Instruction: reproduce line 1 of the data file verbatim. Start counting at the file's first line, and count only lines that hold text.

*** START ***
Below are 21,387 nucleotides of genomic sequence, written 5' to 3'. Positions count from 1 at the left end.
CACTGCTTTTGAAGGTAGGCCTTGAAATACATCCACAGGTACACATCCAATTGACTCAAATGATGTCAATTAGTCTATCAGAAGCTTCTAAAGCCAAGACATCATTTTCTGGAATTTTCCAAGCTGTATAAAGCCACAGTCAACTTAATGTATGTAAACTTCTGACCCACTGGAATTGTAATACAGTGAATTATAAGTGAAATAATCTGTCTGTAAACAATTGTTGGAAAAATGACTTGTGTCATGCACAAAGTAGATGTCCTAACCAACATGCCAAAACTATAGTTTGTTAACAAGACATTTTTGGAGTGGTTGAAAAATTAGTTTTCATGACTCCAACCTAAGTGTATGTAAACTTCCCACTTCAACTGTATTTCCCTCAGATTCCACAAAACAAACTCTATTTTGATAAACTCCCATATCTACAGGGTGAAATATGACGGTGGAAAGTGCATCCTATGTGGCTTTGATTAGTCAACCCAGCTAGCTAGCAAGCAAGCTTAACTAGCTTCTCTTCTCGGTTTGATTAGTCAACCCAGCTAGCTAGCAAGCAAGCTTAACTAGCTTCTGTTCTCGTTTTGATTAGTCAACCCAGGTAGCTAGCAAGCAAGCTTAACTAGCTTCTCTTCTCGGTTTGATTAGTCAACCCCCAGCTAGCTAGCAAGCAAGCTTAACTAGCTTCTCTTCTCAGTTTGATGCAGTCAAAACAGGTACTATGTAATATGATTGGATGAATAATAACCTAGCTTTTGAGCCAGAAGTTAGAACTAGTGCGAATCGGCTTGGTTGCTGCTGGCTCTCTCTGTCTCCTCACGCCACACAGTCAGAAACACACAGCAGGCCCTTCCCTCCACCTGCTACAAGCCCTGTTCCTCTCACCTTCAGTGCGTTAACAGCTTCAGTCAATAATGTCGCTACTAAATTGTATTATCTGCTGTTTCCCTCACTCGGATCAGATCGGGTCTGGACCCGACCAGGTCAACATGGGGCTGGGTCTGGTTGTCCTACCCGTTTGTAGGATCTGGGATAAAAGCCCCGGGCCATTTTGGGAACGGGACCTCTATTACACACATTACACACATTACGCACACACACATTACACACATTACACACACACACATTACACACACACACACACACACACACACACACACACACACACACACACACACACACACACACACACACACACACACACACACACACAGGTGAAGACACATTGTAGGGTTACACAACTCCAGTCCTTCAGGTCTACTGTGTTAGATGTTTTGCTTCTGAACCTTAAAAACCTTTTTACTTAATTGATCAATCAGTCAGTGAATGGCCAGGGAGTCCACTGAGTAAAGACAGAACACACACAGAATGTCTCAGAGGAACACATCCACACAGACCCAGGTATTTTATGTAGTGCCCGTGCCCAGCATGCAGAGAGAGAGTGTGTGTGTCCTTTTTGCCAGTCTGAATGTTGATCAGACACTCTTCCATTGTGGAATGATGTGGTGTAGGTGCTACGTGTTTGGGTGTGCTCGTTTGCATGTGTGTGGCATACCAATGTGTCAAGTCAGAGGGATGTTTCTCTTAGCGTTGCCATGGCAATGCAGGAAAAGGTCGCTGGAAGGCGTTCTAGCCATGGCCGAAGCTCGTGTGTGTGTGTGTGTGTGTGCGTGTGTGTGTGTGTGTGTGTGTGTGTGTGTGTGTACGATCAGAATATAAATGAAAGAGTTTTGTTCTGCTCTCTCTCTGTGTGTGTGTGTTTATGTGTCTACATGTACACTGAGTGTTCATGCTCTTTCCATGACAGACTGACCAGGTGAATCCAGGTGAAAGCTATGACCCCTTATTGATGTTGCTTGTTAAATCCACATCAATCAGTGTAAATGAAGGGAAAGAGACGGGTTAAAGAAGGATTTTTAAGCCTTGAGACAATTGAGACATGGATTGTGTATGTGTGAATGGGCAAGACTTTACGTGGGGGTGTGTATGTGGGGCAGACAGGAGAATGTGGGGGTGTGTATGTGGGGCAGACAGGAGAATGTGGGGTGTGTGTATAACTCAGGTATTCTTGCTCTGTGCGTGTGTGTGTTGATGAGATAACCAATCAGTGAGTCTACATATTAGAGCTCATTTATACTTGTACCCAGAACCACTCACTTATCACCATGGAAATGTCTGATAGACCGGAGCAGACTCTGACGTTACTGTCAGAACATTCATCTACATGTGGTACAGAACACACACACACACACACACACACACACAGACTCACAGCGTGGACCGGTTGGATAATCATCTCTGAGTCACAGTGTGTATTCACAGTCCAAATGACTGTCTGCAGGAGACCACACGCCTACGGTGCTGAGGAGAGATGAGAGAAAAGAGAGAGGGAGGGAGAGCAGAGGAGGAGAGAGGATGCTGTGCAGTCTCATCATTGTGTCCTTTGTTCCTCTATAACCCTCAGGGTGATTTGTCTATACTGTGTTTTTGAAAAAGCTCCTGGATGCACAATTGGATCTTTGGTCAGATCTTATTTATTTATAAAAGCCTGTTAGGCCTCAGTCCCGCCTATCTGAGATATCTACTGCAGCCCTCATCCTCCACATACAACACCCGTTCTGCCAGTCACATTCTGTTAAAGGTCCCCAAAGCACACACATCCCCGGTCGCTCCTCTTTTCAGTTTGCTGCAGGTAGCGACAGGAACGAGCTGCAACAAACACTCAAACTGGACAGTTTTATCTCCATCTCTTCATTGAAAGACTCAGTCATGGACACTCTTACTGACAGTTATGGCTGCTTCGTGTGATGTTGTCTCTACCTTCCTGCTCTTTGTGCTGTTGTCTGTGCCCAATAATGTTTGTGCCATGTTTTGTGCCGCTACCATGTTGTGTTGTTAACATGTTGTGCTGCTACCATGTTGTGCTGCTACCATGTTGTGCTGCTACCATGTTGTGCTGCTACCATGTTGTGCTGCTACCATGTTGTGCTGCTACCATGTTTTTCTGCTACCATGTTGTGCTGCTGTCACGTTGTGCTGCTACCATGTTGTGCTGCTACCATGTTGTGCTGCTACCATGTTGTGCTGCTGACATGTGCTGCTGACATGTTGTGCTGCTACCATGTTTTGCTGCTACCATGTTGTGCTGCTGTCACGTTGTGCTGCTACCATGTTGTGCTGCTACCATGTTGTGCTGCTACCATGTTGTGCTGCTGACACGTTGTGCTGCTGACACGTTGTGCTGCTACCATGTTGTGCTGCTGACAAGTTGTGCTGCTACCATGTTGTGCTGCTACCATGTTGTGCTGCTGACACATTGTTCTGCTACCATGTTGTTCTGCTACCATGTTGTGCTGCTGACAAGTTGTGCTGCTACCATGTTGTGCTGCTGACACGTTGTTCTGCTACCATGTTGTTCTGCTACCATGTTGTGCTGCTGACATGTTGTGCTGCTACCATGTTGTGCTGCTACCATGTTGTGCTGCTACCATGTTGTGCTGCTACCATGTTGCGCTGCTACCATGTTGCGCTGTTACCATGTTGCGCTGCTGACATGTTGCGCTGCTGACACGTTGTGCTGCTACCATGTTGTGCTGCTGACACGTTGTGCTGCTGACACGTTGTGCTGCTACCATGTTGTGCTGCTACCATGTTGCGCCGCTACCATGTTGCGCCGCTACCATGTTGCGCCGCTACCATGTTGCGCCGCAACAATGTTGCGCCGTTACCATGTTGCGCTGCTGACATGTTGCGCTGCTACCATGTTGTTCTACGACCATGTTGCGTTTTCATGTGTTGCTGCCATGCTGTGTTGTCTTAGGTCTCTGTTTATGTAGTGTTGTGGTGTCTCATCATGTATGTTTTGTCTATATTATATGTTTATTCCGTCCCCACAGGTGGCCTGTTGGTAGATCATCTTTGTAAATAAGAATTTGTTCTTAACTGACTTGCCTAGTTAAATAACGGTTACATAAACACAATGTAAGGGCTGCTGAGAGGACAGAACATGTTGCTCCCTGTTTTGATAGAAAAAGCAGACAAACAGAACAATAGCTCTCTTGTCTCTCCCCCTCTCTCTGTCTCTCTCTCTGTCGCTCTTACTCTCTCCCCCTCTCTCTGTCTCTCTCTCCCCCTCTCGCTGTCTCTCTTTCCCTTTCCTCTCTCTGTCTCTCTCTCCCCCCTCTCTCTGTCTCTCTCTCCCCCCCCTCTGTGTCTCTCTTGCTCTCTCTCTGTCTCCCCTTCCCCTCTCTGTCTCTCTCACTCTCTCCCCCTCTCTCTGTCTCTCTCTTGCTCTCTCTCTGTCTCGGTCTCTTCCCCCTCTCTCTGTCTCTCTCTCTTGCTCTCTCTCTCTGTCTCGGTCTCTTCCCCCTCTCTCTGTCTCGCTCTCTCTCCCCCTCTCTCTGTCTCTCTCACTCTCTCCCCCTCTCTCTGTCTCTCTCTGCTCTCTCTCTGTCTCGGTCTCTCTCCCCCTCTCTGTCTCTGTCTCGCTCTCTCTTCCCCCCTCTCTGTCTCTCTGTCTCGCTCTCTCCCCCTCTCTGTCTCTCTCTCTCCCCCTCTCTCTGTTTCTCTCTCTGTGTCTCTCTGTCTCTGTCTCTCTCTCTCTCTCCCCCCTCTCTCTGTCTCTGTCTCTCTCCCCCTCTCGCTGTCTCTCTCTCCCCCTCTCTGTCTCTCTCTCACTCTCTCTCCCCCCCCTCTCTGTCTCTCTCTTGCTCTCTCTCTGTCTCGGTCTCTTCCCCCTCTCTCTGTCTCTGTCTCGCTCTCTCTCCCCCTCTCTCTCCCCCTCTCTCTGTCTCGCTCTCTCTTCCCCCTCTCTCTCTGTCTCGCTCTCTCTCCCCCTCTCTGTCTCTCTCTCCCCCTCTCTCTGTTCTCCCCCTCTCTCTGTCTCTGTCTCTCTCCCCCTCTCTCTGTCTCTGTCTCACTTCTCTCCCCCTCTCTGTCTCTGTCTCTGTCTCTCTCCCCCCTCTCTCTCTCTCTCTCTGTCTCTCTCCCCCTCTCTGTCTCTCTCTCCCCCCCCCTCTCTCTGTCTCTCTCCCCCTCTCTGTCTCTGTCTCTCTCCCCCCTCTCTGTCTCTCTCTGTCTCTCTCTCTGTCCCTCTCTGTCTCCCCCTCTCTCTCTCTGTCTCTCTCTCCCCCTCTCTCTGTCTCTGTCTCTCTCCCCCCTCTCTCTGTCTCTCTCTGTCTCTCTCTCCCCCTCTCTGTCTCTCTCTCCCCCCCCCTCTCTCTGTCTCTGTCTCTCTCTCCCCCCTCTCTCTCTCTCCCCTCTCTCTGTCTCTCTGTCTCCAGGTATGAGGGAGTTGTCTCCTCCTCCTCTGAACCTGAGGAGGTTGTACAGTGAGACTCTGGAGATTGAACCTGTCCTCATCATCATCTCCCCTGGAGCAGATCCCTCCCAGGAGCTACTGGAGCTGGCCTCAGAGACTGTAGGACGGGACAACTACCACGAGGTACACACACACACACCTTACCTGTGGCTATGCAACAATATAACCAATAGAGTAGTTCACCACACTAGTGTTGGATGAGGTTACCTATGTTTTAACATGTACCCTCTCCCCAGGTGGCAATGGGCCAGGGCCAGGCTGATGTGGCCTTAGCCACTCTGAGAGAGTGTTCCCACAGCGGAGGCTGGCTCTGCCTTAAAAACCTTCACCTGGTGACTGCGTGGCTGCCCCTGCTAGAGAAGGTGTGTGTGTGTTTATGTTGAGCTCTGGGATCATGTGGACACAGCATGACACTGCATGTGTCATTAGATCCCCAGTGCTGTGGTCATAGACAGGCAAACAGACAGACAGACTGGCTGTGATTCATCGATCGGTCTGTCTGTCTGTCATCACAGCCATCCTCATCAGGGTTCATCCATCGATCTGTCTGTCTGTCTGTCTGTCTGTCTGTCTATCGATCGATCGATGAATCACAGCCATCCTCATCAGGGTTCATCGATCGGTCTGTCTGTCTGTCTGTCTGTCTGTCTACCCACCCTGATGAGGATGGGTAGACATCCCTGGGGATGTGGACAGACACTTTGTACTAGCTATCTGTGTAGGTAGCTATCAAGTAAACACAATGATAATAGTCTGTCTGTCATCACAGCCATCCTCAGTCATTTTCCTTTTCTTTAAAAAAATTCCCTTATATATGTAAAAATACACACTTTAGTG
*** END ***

Below are 21,387 nucleotides of genomic sequence, written 5' to 3'. Positions count from 1 at the left end.